COVID-19 numbers continue to grow on Midwest college campuses. Illinois State University is still leading with over 1,300 positive cases as numbers increase.
The number of tests at other schools in the Missouri Valley Conference falls short when compared to the current nose-swab testing sites placed around the campus of Illinois State.
A map of Midwest college campuses being affected by COVID-19 have frequently been updated and tracked by The New York Times.
Missouri State University positive case numbers have shown they hold around 333 positive cases reported by The New York Times.
The university's enrollment is around 26,000 students. MSU started off school with 141 cases and doubled their numbers the second week which then added to the 524 cases since the first day, the Springfield News-Leader reported.
University of Iowa and Iowa State University have had more positive cases but compared to MVC schools, numbers have started to take control.
As for University of Evansville, Indiana State University and Valparaiso University, their number of students combined in enrollment hold around 20,000 students which equal the number of students at Illinois State University. Indiana University's positive case numbers are incomparable to the positive cases on the campus of ISU.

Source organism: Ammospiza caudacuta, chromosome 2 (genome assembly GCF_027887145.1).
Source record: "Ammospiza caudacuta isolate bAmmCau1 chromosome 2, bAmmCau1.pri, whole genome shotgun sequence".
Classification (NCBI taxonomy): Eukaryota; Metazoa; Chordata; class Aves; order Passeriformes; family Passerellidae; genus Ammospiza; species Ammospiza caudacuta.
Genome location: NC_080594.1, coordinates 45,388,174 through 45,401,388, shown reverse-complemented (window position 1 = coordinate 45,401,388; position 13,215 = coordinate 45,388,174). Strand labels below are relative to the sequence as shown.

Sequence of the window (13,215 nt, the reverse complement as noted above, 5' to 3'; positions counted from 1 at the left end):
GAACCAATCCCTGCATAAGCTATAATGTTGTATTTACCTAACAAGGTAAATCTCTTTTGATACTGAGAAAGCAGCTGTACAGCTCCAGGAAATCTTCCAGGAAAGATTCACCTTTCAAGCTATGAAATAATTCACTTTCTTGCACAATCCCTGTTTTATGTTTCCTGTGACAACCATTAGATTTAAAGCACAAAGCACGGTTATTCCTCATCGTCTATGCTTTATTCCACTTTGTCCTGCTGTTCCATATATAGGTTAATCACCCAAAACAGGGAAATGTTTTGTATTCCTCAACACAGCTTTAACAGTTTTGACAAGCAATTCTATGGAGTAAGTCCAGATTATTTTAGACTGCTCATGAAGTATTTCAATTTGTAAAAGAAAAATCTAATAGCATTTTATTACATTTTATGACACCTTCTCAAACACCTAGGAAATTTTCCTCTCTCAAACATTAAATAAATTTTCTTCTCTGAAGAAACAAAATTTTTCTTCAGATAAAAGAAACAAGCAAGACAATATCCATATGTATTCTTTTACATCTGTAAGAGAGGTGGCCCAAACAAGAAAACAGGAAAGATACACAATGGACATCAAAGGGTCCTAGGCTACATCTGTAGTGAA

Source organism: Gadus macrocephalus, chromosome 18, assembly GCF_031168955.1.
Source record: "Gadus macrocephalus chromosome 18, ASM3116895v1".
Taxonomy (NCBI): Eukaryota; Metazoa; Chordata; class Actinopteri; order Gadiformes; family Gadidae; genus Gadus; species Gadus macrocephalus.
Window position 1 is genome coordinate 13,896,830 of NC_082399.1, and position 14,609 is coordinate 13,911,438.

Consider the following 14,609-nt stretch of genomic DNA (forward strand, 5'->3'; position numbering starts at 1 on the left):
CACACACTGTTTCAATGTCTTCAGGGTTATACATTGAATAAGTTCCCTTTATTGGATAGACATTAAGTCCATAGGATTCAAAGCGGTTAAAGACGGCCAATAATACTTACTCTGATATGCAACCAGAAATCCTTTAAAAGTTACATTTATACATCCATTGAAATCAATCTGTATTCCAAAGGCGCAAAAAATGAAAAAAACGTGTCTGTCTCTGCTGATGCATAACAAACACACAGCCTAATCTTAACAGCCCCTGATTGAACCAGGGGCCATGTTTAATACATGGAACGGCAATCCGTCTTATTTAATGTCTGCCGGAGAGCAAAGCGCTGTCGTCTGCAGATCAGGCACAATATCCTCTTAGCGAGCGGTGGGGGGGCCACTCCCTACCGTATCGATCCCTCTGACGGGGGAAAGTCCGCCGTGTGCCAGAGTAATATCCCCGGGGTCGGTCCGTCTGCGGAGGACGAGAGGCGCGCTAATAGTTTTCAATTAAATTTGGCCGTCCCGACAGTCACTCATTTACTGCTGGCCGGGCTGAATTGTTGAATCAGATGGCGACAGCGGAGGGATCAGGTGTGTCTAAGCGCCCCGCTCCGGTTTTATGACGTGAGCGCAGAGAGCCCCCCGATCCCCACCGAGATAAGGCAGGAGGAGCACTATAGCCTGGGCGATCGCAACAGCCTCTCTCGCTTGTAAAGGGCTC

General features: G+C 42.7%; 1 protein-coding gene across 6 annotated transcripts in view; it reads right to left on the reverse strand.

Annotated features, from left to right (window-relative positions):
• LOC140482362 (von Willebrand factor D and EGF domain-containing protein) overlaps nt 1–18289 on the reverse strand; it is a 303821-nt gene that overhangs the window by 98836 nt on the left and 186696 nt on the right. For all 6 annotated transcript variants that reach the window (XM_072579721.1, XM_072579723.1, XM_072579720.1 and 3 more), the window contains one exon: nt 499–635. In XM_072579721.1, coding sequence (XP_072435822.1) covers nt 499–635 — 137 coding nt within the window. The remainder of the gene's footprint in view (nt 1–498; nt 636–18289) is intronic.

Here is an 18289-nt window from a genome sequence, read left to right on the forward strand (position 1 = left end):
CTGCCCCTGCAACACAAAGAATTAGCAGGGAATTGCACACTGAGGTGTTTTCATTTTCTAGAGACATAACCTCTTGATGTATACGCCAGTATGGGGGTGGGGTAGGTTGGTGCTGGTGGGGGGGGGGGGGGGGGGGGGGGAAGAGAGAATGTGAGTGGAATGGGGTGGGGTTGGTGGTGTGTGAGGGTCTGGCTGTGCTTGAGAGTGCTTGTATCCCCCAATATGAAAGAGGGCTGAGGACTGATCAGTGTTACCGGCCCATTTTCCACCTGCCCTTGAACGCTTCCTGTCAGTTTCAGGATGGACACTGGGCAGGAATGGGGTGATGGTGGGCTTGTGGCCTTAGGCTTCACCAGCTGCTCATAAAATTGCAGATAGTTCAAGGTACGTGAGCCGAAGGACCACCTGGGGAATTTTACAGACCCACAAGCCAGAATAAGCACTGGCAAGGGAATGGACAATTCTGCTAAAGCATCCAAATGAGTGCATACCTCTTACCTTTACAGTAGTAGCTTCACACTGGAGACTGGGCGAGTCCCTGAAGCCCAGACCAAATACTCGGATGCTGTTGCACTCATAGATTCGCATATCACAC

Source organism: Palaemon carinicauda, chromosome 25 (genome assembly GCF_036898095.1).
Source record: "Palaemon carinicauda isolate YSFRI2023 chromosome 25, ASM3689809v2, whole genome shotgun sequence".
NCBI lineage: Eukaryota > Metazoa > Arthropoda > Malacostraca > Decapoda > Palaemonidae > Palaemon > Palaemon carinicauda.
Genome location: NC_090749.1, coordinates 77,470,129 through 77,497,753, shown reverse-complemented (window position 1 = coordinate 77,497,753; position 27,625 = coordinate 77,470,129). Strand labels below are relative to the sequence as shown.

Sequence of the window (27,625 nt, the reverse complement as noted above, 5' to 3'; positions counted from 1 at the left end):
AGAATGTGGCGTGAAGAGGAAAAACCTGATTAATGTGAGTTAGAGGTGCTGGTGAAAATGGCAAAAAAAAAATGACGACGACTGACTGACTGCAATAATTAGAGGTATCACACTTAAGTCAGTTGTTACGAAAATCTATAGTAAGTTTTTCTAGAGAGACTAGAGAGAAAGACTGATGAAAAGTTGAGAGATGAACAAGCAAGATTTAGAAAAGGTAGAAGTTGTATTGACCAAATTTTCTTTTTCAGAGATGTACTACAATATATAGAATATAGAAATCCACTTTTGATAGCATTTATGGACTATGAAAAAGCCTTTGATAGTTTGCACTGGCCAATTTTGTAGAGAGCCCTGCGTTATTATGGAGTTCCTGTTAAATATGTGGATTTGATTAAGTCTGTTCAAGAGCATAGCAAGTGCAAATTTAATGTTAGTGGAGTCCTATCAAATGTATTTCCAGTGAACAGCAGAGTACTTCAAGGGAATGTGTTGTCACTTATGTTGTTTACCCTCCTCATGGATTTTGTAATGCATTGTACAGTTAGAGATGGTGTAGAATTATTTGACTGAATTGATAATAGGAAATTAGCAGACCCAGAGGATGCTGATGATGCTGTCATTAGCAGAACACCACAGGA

When it comes to universities in Illinois, Normal is the hot spot on the map for MVC schools. Loyola University, Bradley University and Southern Illinois University don’t even reach over 30 positive COVID-19 tests, according to The New York Times tracker.
University of Illinois numbers are growing, but at a slower pace. Almost reaching 800 positive cases in the fourth week of school, the testing sites are working to prevent vicious outbreaks on campus.
According to WGLT, the University of Illinois is still conducting salvia-based testing on campus, having up to 50,000 tests done per week. ISU is only testing around 1,500 students as of right now until the saliva-based test will be implemented on campus in 10 weeks.
John Baur, chemistry professor and lead coordinator for testing labs is preparing as well, as tweaking the saliva-based test being conducted at UIUC, hoping that the testing sites will be up and running in eight to ten weeks on the campus of Illinois State University.